Record Review - 3 January 27 2001

Hip-hoppers have recently taken to remaking their personae in ways even more outlandish than usual for a music where identity is paramount. But while most rappers' aliases serve as amplifications of the more superhuman aspects of their creators' imaginations, Quasimoto — aka Madlib of the Oxnard, Calif., group Lootpack — achieves a more introspective end. Rather than following the lead of the RZA-as-Bobby Digital or of Kool Keith's closetful of barely distinguishable guises, Madlib tweaks most of his vocals into a genderless nether region, which interacts with his natural voice like a dialogue between the rational mind and the slippery subconscious.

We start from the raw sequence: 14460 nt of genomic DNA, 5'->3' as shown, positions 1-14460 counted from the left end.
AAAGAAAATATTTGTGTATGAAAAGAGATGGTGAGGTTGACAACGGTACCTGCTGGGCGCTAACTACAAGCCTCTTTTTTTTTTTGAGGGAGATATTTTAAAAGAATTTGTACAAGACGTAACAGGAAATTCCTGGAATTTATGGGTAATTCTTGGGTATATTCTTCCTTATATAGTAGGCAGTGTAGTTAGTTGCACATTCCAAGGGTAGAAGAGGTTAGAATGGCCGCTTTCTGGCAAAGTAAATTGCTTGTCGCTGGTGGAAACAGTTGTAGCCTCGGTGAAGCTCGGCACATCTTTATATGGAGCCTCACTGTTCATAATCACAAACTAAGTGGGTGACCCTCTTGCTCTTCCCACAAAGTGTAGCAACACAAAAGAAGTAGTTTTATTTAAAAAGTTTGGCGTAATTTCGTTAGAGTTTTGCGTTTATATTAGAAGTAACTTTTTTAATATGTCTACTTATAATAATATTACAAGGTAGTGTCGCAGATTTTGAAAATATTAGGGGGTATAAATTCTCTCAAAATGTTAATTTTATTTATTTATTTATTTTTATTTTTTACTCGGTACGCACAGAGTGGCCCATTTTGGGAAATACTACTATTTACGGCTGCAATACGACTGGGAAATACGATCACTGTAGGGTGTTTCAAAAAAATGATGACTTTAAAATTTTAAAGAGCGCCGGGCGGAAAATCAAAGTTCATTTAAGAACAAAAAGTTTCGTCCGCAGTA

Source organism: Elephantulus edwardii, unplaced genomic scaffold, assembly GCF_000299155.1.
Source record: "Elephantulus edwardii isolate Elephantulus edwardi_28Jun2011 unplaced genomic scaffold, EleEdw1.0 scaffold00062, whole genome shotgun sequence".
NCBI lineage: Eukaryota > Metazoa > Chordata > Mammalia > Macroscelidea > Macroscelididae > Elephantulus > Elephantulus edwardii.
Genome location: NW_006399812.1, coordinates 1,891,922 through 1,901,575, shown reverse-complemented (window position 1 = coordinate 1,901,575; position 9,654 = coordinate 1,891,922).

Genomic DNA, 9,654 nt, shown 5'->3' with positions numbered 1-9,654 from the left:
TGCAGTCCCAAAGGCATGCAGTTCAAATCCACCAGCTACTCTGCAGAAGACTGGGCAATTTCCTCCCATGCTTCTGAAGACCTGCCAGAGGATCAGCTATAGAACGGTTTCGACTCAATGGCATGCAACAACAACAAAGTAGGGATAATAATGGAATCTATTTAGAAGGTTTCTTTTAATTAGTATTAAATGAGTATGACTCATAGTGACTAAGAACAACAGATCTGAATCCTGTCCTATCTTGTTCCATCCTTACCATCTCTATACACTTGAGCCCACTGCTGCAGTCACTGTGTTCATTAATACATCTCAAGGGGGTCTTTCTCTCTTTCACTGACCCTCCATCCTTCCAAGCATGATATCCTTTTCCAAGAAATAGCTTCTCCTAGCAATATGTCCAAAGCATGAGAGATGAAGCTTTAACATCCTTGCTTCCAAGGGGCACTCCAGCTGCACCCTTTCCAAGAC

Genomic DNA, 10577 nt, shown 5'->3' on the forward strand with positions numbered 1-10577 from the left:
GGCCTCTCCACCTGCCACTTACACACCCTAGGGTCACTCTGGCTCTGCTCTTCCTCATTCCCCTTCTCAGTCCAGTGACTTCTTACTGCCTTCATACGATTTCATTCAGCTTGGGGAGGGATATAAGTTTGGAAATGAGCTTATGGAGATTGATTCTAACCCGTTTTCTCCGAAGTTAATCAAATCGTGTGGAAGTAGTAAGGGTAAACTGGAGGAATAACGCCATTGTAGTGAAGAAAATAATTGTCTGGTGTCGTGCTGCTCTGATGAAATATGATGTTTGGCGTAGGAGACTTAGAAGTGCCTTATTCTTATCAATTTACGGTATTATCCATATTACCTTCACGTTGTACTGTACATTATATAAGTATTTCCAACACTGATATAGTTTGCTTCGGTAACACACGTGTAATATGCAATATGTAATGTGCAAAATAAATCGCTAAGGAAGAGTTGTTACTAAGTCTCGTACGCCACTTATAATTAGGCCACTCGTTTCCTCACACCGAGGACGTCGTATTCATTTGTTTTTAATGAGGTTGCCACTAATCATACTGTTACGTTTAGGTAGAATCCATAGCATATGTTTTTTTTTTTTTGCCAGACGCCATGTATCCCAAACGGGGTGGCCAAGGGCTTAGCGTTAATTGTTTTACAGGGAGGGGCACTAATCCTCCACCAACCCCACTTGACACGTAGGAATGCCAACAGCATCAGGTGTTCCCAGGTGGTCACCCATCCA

The Unseen's raw, dreamily layered tracks, co-mixed by San Franciscans Kut Masta Kurt and Peanut Butter Wolf, have a skittering, cartoonish quality reminiscent of both Sign O' the Times-era Prince and De La Soul circa 3 Feet High and Rising. Quasimoto's album bursts with so much found material it's tempting to think Madlib changed his name to escape litigation, pilfering everything from Augustus Pablo to Melvin Van Peebles to enough jazz artists to fill a West Village loft, most of whom are name-checked on "Jazz Cats Pt. 1" (which rhymes "Albert Ayler" and "McCoy Tyner"). Trippy and nonchalant, these snippets dart through the mix like signposts seen from a moving train: impetuous asides, noise bursts and oddball one-time-only loops. Quasimoto is lost in music, and The Unseen is so heady you'll want to lose yourself right alongside him.